The region’s complex TARGET2 payments system, which hosts payment flows between euro zone member states, suggests there is already a good deal of risk-sharing implicit in regional structures, not to mention the exposure the European Central Bank has to peripheral debt. That shared liability may fall short of the kind of joint risk-taking foreseen for a common bond, where one country is responsible for the non-payment of debt by another.

But analysts say the build-up of imbalances in the system – as the ECB replaced private sector lending which dried up for peripheral countries – reflects the latest in a number of crisis-fighting steps that have increased regional integration.

Euro zone ying and yang

The ying.
Sources told us last night that Spain may recapitalize stricken Bankia with government bonds in return for shares in the bank. That would presumably involve an up-front hit for Spain’s public finances (it is already striving to lop about 6 percentage points off its budget deficit in two years) which might be recouped at some point if the shares don’t disappear through the floor.
The ECB’s view of this will be crucial since the plan seems to involve the bank depositing the new bonds with the ECB as collateral in return for cash. If it cries foul, where would that leave Madrid?

Spain’s main advantage up to now – that it had issued well over half the debt it needs to this year – may already have evaporated after the government revealed that the publicly stated figure for maturing debt of the autonomous regions of 8 billion euros for this year is in fact more like 36 billion. Catalonia said late last week that it needed central government help to refinance its debt.  If more bonds are required to cover some or all of Bankia’s 19 billion euros bailout, Spain’s funding challenge in the second half of the year starts to look very daunting indeed.

The yang.
Latest Greek opinion polls, five of them, show the pro-bailout New Democracy have regained the lead ahead of June 17 elections although their advantage is a very slender one. If the party manages to hold first place, and secures the 50 parliamentary seat bonus that comes with it, then it looks like it would have the numbers to form a government with socialist PASOK which would keep the bailout programme on the road … for a while.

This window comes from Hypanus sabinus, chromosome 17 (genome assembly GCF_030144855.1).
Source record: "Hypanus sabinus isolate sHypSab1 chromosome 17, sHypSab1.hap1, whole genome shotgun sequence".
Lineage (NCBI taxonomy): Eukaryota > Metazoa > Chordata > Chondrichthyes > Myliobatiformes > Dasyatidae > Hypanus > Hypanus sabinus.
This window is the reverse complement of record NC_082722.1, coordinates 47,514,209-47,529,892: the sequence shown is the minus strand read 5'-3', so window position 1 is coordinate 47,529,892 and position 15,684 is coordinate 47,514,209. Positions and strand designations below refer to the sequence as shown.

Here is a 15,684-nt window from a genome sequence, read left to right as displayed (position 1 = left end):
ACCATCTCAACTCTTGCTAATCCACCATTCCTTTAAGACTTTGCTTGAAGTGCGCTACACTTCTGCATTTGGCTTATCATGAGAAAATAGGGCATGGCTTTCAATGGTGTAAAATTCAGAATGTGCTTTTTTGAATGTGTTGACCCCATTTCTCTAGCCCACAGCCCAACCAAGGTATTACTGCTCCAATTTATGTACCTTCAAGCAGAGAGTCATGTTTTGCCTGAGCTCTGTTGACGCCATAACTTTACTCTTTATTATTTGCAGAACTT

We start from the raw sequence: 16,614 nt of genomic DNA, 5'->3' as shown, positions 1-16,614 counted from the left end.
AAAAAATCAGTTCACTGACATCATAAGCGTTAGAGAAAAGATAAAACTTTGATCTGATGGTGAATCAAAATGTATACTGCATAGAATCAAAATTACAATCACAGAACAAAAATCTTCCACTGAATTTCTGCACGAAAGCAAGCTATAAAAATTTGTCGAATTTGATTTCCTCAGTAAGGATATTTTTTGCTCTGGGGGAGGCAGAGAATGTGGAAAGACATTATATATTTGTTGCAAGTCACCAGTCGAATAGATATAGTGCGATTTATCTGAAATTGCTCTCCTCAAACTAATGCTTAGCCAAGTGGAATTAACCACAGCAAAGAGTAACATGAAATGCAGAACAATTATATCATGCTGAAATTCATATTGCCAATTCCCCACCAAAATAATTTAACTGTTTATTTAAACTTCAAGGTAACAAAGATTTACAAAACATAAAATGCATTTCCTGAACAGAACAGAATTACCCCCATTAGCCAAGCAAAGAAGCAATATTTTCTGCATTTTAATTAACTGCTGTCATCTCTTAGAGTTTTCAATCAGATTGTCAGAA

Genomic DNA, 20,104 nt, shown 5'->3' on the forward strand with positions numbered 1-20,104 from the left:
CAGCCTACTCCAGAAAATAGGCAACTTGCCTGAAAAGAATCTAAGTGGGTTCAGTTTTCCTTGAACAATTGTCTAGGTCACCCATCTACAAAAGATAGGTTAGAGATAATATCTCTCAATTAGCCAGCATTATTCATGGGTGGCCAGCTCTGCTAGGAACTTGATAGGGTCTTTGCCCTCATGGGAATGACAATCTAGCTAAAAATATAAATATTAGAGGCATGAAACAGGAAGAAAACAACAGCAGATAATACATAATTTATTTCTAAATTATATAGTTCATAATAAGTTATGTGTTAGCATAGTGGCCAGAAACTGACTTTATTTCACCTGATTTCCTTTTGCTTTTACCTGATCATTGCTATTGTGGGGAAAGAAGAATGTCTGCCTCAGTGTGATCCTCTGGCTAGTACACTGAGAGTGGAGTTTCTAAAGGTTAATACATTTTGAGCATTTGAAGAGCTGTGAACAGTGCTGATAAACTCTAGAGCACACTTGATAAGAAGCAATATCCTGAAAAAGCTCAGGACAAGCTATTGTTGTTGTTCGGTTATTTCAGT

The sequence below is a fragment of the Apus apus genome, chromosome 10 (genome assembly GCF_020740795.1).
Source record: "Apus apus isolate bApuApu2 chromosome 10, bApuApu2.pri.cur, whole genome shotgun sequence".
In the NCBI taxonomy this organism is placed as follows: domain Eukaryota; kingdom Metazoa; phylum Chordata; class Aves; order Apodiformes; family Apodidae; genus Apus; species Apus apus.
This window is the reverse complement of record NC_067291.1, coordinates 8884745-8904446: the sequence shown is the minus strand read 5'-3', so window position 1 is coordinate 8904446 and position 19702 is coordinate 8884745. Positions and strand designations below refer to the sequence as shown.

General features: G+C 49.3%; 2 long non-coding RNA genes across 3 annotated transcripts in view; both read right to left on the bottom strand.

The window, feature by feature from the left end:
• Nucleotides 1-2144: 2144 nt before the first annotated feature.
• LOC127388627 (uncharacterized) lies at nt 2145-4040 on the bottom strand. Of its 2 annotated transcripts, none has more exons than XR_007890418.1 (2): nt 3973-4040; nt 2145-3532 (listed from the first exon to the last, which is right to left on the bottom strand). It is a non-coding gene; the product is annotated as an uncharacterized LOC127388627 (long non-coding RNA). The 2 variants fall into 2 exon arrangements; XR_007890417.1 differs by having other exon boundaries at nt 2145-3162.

Euro zone may struggle with its own Lost Decade

Additional Reporting by Andy Bruce and polling by Rahul Karunakar and Sumanta Dey.

As Europe’s crisis drags on, the prospect of a Japanese-style lost decade of economic malaise is becoming increasingly real, according to a new poll. Half of the bond strategists and economists surveyed by Reuters are now expecting just such an outcome.

Many market participants have dismissed the fall of two-year German bond yields below their Japanese counterparts as being merely a result of a crisis-fueled flight to quality bid. Two-year German yields are now close to zero, offering returns of only 0.02 percent. By contrast, equivalent Japanese bonds are yielding 0.11 percent.

Germany’s zero bound

The ultra-low rates offered by two-year German bonds reflect just how worried investors have become about the euro zone debt crisis and the continent’s sluggish economy.

Two-year German debt is currently yielding only 0.09 percent. That is less than the 0.11 percent offered by equivalent bonds in Japan – whose central bank has been grappling with deflation for some two decades. It is also below the 0.26 percent offered by similar U.S. Treasuries after the Federal Reserve more than tripled the size of its balance sheet compared to pre-crisis levels.

Elwin de Groot, senior market economist at Rabobank, expects the euro zone’s sluggish economy and intractable debt crisis to continue to favour a safety bid as long as policymakers do not take steps towards a closer fiscal union. He sees the two-year German bond yield hitting zero in three to six months and ten-year benchmark yields falling to 1.40 percent over the same period from 1.59 percent currently.

“There are human beings involved” in austerity debate

The inventors of democracy and its greatest 18th century champions both go to the polls this weekend. Greek and French voters will try to elect governments they hope will help release their economies from the grips of the euro zone debt crisis.

While exercising their democratic vote, Europeans will also be contemplating another key issue: their basic economic survival.

That is why the debate about austerity versus growth has become so important.

Financial markets see fiscal discipline as crucial to get the euro zone’s debt burden back to sustainable levels. They are going into the Greek elections favoring triple-A rated bonds over peripheral counterparts.

Dancing on the edge of a (fiscal) cliff

With hundreds of billions worth of stimulus measures set to expire on Jan. 1, investors are all too aware that the United States is hurtling toward what economists are calling “a fiscal cliff.” It’s just that most seem to think Congress will execute one of its typical last-minute, hairpin turns to avoid plunging the economy over the edge.

As Russ Koesterich, global chief investment strategist at iShares told Reuters recently, “people are worried but they feel some sort of fix will get done.” Certainly the equity and bond markets back him up: the S&P 500 is up a healthy 12.7 percent this year while benchmark 10-year Treasury yields remain pinned beneath 2 percent.

Ethan Harris at Bank of America-Merrill Lynch isn’t so sure. After all, we’re talking about the same group of politicians who nearly forced the United States to default last year and earned it a credit downgrade from S&P in the process. This time, Republicans and Democrats will have just seven weeks to stitch up a deal, and they’ll have to do it while the wounds inflicted by a brutally negative a presidential election campaign are still fresh.